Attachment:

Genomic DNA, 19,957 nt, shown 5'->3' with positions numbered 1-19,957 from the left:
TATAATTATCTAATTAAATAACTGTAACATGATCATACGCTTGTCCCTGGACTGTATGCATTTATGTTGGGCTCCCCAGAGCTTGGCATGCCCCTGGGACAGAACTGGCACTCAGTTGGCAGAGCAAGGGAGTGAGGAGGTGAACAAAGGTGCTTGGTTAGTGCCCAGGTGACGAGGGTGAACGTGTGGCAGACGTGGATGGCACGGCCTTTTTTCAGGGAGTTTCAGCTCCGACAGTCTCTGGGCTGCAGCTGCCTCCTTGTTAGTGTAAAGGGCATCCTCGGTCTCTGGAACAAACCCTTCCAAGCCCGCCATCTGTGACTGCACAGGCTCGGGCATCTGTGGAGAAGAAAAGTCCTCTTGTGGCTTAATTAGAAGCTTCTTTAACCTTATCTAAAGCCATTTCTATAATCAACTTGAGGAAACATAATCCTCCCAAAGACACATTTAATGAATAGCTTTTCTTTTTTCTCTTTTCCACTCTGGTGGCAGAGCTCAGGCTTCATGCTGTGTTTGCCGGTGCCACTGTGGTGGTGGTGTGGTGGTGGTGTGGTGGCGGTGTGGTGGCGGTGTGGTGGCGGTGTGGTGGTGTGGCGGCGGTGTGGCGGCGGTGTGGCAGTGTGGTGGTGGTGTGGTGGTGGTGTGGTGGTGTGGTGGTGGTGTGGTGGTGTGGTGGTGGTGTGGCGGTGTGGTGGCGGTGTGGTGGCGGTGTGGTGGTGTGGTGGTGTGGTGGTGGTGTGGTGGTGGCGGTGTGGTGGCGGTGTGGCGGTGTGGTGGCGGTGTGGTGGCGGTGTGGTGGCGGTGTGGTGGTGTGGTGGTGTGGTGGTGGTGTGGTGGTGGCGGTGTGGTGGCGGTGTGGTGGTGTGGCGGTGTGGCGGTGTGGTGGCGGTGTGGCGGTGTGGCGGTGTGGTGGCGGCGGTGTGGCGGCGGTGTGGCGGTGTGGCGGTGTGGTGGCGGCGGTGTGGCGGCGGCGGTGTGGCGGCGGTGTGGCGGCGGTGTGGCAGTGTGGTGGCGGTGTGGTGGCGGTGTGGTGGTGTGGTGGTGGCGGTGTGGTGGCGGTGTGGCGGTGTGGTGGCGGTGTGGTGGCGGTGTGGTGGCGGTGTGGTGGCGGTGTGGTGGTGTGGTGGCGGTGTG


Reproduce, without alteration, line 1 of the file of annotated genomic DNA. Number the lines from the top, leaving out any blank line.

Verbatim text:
Genomic DNA, 19,957 nt, shown 5'->3' with positions numbered 1-19,957 from the left: